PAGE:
This is the lightweight, and dirt cheap method I use for traveling with wet oil paintings on panel. I find the specifically designed wet-painting carriers add too much weight, especially if you have 20 or more freshly painted panels to pack, plus no one in Europe makes them for panels cut in centimeters. Like my cigar-box, it’s not my idea, and I can’t remember where I learned it.
You’ll need a wine cork, a knife or x-acto blade, masking or sellotape, and two or more panels of the same size. (Sometimes finding a wine cork isn’t as easy as it sounds. In Myanmar for example it took us forever to find decent wine, luckily there is a German producing some great stuff in the hills north of Inle lake).
First, I cut the cork into slices about the width of a toothpick, then cut those into halves (if I don’t have a lot of cork, slicing into quarters will work too). I put those into the corners of one wet panel, then put a second panel on top, with the two wet paintings facing each other. If the panels are flexible or I’m worried they’ll get pushed together, I’ll put another small piece of cork in the middle of the paintings – trying to make sure it wont ruin something important. Cork works great as it’s soft enough to not damage the board, but hard enough to keep the panels separate. Metal objects (coins or metal washers) can leave an indent in the panel.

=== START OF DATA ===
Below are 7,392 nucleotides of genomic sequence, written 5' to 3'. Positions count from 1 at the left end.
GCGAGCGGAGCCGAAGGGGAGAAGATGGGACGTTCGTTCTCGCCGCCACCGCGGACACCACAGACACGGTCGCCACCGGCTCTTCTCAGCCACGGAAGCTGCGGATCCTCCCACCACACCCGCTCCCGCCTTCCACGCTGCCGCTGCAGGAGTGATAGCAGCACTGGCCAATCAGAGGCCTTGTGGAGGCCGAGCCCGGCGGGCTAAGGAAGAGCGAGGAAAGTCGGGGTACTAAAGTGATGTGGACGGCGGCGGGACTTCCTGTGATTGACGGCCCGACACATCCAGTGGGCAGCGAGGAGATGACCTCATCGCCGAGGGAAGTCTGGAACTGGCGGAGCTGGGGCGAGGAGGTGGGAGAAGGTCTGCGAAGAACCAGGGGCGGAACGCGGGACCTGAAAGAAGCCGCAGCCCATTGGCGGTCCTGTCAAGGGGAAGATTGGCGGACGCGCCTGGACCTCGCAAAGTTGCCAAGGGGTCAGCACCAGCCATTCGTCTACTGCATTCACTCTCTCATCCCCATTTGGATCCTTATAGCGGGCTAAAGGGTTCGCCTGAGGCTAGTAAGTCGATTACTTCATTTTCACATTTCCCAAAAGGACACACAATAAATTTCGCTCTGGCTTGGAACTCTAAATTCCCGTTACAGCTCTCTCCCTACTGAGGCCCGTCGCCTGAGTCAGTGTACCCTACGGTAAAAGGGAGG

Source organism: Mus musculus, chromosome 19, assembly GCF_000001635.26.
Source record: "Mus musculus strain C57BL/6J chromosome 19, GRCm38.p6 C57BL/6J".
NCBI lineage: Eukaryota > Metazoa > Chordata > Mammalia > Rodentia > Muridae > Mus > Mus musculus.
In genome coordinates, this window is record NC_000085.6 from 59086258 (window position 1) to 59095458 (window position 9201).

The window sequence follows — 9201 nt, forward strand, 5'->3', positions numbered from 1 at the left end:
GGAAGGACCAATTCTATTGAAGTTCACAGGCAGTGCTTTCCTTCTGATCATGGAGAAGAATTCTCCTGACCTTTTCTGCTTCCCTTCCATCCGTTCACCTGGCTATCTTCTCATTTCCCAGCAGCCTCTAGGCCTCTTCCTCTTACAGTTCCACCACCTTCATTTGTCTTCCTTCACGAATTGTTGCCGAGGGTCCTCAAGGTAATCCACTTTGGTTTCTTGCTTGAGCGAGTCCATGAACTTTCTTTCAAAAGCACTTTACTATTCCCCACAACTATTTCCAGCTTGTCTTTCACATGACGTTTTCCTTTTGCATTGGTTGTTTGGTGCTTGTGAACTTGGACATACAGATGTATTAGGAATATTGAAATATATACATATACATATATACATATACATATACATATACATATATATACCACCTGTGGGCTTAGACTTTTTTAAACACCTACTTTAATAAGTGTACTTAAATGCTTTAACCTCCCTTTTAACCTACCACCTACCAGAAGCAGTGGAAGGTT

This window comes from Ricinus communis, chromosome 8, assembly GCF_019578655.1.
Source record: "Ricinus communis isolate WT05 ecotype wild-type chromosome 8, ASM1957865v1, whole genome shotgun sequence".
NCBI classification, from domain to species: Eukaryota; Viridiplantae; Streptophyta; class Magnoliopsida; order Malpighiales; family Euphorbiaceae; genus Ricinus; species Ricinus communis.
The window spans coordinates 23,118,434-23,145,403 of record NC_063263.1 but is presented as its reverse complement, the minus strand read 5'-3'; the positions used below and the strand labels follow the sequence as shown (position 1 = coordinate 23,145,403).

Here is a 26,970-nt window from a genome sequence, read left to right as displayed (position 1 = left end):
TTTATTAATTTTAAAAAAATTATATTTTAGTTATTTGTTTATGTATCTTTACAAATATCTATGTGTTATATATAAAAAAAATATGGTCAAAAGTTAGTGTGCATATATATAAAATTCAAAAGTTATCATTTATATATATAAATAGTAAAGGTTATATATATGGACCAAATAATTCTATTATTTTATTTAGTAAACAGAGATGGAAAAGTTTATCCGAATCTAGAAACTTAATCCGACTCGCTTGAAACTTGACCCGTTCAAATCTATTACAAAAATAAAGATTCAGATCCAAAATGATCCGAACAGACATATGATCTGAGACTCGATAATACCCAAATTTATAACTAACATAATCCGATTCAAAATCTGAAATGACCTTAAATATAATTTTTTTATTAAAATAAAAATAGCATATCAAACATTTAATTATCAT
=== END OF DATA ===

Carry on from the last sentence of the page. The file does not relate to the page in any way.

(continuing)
I then tape the corners of the panels together as tightly as possible so the cork doesn’t slide around. If I have an odd number of boards, three can be taped together as the last group.
Obviously for this system I need multiple boards of the same size. I also have to repaint the corners after the cork is removed, but there shouldn’t be anything important painted in the corners anyways.
At any rate it’s a cheap and easy way to move around with wet paintings without adding weight to your set-up.